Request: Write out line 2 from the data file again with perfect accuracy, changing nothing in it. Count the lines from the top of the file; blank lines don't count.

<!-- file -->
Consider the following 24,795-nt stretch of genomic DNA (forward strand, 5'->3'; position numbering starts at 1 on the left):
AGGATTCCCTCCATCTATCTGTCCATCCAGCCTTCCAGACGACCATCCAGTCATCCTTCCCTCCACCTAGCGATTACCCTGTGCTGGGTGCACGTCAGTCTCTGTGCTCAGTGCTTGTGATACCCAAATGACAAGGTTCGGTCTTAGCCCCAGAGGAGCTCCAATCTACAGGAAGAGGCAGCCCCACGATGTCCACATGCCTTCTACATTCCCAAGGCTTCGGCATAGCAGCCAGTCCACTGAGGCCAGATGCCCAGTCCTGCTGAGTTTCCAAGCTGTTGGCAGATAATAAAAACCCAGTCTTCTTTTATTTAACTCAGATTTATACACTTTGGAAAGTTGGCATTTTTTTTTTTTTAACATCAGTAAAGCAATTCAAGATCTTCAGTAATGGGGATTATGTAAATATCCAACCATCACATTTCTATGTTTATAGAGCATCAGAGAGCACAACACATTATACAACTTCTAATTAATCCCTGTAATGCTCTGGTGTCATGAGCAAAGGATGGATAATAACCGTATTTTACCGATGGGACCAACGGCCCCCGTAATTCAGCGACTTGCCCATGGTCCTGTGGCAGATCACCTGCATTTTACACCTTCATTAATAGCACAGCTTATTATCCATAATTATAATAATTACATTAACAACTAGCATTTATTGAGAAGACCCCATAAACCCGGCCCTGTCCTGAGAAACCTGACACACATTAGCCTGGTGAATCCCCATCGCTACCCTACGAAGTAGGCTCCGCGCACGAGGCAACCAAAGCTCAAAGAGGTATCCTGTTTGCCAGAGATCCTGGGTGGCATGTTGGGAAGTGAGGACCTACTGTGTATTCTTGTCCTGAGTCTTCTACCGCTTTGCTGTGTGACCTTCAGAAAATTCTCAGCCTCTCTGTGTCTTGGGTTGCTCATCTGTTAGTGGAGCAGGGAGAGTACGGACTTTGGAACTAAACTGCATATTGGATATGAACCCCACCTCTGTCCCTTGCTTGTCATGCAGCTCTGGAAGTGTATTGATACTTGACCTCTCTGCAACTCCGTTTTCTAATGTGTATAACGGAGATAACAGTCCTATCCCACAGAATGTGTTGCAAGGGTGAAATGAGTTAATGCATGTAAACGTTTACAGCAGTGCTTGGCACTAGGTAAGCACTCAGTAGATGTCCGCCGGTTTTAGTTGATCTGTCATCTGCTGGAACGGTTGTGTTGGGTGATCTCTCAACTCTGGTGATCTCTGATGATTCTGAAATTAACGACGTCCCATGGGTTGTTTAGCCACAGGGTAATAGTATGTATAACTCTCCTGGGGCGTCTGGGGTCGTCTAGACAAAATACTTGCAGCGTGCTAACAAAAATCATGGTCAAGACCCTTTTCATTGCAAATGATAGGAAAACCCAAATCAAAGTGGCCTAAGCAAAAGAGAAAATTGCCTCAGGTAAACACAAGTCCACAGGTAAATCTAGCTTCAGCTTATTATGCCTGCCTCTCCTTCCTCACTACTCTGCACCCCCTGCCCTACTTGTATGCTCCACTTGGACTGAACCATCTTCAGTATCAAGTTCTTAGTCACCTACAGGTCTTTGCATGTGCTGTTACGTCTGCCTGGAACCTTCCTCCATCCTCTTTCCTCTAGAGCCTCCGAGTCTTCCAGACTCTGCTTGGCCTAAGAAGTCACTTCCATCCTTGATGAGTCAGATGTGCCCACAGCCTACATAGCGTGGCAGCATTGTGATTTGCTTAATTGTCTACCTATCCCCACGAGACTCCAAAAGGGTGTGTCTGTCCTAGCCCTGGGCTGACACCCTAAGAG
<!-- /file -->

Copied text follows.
AGGATTCCCTCCATCTATCTGTCCATCCAGCCTTCCAGACGACCATCCAGTCATCCTTCCCTCCACCTAGCGATTACCCTGTGCTGGGTGCACGTCAGTCTCTGTGCTCAGTGCTTGTGATACCCAAATGACAAGGTTCGGTCTTAGCCCCAGAGGAGCTCCAATCTACAGGAAGAGGCAGCCCCACGATGTCCACATGCCTTCTACATTCCCAAGGCTTCGGCATAGCAGCCAGTCCACTGAGGCCAGATGCCCAGTCCTGCTGAGTTTCCAAGCTGTTGGCAGATAATAAAAACCCAGTCTTCTTTTATTTAACTCAGATTTATACACTTTGGAAAGTTGGCATTTTTTTTTTTTTAACATCAGTAAAGCAATTCAAGATCTTCAGTAATGGGGATTATGTAAATATCCAACCATCACATTTCTATGTTTATAGAGCATCAGAGAGCACAACACATTATACAACTTCTAATTAATCCCTGTAATGCTCTGGTGTCATGAGCAAAGGATGGATAATAACCGTATTTTACCGATGGGACCAACGGCCCCCGTAATTCAGCGACTTGCCCATGGTCCTGTGGCAGATCACCTGCATTTTACACCTTCATTAATAGCACAGCTTATTATCCATAATTATAATAATTACATTAACAACTAGCATTTATTGAGAAGACCCCATAAACCCGGCCCTGTCCTGAGAAACCTGACACACATTAGCCTGGTGAATCCCCATCGCTACCCTACGAAGTAGGCTCCGCGCACGAGGCAACCAAAGCTCAAAGAGGTATCCTGTTTGCCAGAGATCCTGGGTGGCATGTTGGGAAGTGAGGACCTACTGTGTATTCTTGTCCTGAGTCTTCTACCGCTTTGCTGTGTGACCTTCAGAAAATTCTCAGCCTCTCTGTGTCTTGGGTTGCTCATCTGTTAGTGGAGCAGGGAGAGTACGGACTTTGGAACTAAACTGCATATTGGATATGAACCCCACCTCTGTCCCTTGCTTGTCATGCAGCTCTGGAAGTGTATTGATACTTGACCTCTCTGCAACTCCGTTTTCTAATGTGTATAACGGAGATAACAGTCCTATCCCACAGAATGTGTTGCAAGGGTGAAATGAGTTAATGCATGTAAACGTTTACAGCAGTGCTTGGCACTAGGTAAGCACTCAGTAGATGTCCGCCGGTTTTAGTTGATCTGTCATCTGCTGGAACGGTTGTGTTGGGTGATCTCTCAACTCTGGTGATCTCTGATGATTCTGAAATTAACGACGTCCCATGGGTTGTTTAGCCACAGGGTAATAGTATGTATAACTCTCCTGGGGCGTCTGGGGTCGTCTAGACAAAATACTTGCAGCGTGCTAACAAAAATCATGGTCAAGACCCTTTTCATTGCAAATGATAGGAAAACCCAAATCAAAGTGGCCTAAGCAAAAGAGAAAATTGCCTCAGGTAAACACAAGTCCACAGGTAAATCTAGCTTCAGCTTATTATGCCTGCCTCTCCTTCCTCACTACTCTGCACCCCCTGCCCTACTTGTATGCTCCACTTGGACTGAACCATCTTCAGTATCAAGTTCTTAGTCACCTACAGGTCTTTGCATGTGCTGTTACGTCTGCCTGGAACCTTCCTCCATCCTCTTTCCTCTAGAGCCTCCGAGTCTTCCAGACTCTGCTTGGCCTAAGAAGTCACTTCCATCCTTGATGAGTCAGATGTGCCCACAGCCTACATAGCGTGGCAGCATTGTGATTTGCTTAATTGTCTACCTATCCCCACGAGACTCCAAAAGGGTGTGTCTGTCCTAGCCCTGGGCTGACACCCTAAGAG